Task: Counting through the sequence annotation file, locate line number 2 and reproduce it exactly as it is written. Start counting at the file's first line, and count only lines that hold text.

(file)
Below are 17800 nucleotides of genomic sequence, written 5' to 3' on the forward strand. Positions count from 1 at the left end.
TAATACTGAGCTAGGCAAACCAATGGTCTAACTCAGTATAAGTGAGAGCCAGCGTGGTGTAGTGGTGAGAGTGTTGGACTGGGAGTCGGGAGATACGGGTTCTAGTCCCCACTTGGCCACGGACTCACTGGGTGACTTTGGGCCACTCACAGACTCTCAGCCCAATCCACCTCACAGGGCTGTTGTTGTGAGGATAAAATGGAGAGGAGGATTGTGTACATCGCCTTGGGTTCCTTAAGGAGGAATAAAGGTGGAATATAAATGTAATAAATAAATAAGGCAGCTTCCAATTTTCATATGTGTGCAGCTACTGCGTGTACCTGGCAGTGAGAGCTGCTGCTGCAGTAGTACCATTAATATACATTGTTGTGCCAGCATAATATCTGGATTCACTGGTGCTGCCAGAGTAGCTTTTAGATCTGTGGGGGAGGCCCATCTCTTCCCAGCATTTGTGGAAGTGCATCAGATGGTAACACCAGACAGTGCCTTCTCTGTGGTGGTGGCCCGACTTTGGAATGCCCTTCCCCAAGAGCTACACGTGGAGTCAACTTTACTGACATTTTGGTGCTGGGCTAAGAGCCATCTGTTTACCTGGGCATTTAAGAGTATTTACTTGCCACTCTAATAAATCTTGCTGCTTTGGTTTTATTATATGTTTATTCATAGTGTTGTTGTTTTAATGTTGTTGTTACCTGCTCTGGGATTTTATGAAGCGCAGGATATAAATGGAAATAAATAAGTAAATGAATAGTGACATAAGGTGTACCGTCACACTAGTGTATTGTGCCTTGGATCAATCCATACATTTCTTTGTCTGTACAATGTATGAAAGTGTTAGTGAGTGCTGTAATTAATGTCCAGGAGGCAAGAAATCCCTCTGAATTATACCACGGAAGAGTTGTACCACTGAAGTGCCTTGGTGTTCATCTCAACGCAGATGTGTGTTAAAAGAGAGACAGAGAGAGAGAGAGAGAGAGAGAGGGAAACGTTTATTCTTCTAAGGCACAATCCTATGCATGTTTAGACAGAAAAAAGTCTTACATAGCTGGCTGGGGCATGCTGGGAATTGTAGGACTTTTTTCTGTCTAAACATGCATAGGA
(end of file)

TAATACTGAGCTAGGCAAACCAATGGTCTAACTCAGTATAAGTGAGAGCCAGCGTGGTGTAGTGGTGAGAGTGTTGGACTGGGAGTCGGGAGATACGGGTTCTAGTCCCCACTTGGCCACGGACTCACTGGGTGACTTTGGGCCACTCACAGACTCTCAGCCCAATCCACCTCACAGGGCTGTTGTTGTGAGGATAAAATGGAGAGGAGGATTGTGTACATCGCCTTGGGTTCCTTAAGGAGGAATAAAGGTGGAATATAAATGTAATAAATAAATAAGGCAGCTTCCAATTTTCATATGTGTGCAGCTACTGCGTGTACCTGGCAGTGAGAGCTGCTGCTGCAGTAGTACCATTAATATACATTGTTGTGCCAGCATAATATCTGGATTCACTGGTGCTGCCAGAGTAGCTTTTAGATCTGTGGGGGAGGCCCATCTCTTCCCAGCATTTGTGGAAGTGCATCAGATGGTAACACCAGACAGTGCCTTCTCTGTGGTGGTGGCCCGACTTTGGAATGCCCTTCCCCAAGAGCTACACGTGGAGTCAACTTTACTGACATTTTGGTGCTGGGCTAAGAGCCATCTGTTTACCTGGGCATTTAAGAGTATTTACTTGCCACTCTAATAAATCTTGCTGCTTTGGTTTTATTATATGTTTATTCATAGTGTTGTTGTTTTAATGTTGTTGTTACCTGCTCTGGGATTTTATGAAGCGCAGGATATAAATGGAAATAAATAAGTAAATGAATAGTGACATAAGGTGTACCGTCACACTAGTGTATTGTGCCTTGGATCAATCCATACATTTCTTTGTCTGTACAATGTATGAAAGTGTTAGTGAGTGCTGTAATTAATGTCCAGGAGGCAAGAAATCCCTCTGAATTATACCACGGAAGAGTTGTACCACTGAAGTGCCTTGGTGTTCATCTCAACGCAGATGTGTGTTAAAAGAGAGACAGAGAGAGAGAGAGAGAGAGAGAGGGAAACGTTTATTCTTCTAAGGCACAATCCTATGCATGTTTAGACAGAAAAAAGTCTTACATAGCTGGCTGGGGCATGCTGGGAATTGTAGGACTTTTTTCTGTCTAAACATGCATAGGA